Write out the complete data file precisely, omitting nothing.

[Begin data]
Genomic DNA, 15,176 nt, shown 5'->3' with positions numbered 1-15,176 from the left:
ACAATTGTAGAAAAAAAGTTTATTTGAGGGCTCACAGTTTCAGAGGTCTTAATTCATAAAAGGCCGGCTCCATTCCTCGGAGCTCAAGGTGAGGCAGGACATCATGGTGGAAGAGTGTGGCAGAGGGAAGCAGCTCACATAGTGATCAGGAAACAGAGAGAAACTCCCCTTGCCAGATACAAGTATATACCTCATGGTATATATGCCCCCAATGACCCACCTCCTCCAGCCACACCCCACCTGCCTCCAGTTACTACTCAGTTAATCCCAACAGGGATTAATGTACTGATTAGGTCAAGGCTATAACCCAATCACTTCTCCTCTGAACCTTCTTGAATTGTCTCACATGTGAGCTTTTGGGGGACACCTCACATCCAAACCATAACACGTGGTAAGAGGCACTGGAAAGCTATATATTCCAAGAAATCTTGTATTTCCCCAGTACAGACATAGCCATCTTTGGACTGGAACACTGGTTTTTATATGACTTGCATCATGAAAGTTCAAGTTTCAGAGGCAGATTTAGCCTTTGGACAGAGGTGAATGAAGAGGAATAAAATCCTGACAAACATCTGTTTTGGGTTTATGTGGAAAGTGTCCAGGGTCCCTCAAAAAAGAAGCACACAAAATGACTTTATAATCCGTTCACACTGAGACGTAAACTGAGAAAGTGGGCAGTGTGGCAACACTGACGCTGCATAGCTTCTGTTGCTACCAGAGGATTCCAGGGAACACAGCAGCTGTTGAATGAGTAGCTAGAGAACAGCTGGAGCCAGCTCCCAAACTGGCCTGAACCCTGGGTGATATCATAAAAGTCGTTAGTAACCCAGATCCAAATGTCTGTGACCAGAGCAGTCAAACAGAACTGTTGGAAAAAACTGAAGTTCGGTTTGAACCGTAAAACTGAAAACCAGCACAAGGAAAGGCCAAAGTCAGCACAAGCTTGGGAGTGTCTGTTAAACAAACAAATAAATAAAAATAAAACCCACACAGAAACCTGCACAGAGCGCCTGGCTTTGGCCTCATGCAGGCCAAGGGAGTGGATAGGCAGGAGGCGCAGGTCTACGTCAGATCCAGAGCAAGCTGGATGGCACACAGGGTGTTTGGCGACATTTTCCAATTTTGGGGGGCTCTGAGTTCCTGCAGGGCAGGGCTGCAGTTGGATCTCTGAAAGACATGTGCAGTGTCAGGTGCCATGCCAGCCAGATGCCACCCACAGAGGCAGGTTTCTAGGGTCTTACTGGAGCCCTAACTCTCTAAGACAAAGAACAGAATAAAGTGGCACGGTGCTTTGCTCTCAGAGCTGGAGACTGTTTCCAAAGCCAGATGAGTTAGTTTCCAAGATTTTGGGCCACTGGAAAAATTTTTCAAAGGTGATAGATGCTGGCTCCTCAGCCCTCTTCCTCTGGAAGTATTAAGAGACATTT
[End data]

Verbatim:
Genomic DNA, 15,176 nt, shown 5'->3' with positions numbered 1-15,176 from the left:
ACAATTGTAGAAAAAAAGTTTATTTGAGGGCTCACAGTTTCAGAGGTCTTAATTCATAAAAGGCCGGCTCCATTCCTCGGAGCTCAAGGTGAGGCAGGACATCATGGTGGAAGAGTGTGGCAGAGGGAAGCAGCTCACATAGTGATCAGGAAACAGAGAGAAACTCCCCTTGCCAGATACAAGTATATACCTCATGGTATATATGCCCCCAATGACCCACCTCCTCCAGCCACACCCCACCTGCCTCCAGTTACTACTCAGTTAATCCCAACAGGGATTAATGTACTGATTAGGTCAAGGCTATAACCCAATCACTTCTCCTCTGAACCTTCTTGAATTGTCTCACATGTGAGCTTTTGGGGGACACCTCACATCCAAACCATAACACGTGGTAAGAGGCACTGGAAAGCTATATATTCCAAGAAATCTTGTATTTCCCCAGTACAGACATAGCCATCTTTGGACTGGAACACTGGTTTTTATATGACTTGCATCATGAAAGTTCAAGTTTCAGAGGCAGATTTAGCCTTTGGACAGAGGTGAATGAAGAGGAATAAAATCCTGACAAACATCTGTTTTGGGTTTATGTGGAAAGTGTCCAGGGTCCCTCAAAAAAGAAGCACACAAAATGACTTTATAATCCGTTCACACTGAGACGTAAACTGAGAAAGTGGGCAGTGTGGCAACACTGACGCTGCATAGCTTCTGTTGCTACCAGAGGATTCCAGGGAACACAGCAGCTGTTGAATGAGTAGCTAGAGAACAGCTGGAGCCAGCTCCCAAACTGGCCTGAACCCTGGGTGATATCATAAAAGTCGTTAGTAACCCAGATCCAAATGTCTGTGACCAGAGCAGTCAAACAGAACTGTTGGAAAAAACTGAAGTTCGGTTTGAACCGTAAAACTGAAAACCAGCACAAGGAAAGGCCAAAGTCAGCACAAGCTTGGGAGTGTCTGTTAAACAAACAAATAAATAAAAATAAAACCCACACAGAAACCTGCACAGAGCGCCTGGCTTTGGCCTCATGCAGGCCAAGGGAGTGGATAGGCAGGAGGCGCAGGTCTACGTCAGATCCAGAGCAAGCTGGATGGCACACAGGGTGTTTGGCGACATTTTCCAATTTTGGGGGGCTCTGAGTTCCTGCAGGGCAGGGCTGCAGTTGGATCTCTGAAAGACATGTGCAGTGTCAGGTGCCATGCCAGCCAGATGCCACCCACAGAGGCAGGTTTCTAGGGTCTTACTGGAGCCCTAACTCTCTAAGACAAAGAACAGAATAAAGTGGCACGGTGCTTTGCTCTCAGAGCTGGAGACTGTTTCCAAAGCCAGATGAGTTAGTTTCCAAGATTTTGGGCCACTGGAAAAATTTTTCAAAGGTGATAGATGCTGGCTCCTCAGCCCTCTTCCTCTGGAAGTATTAAGAGACATTT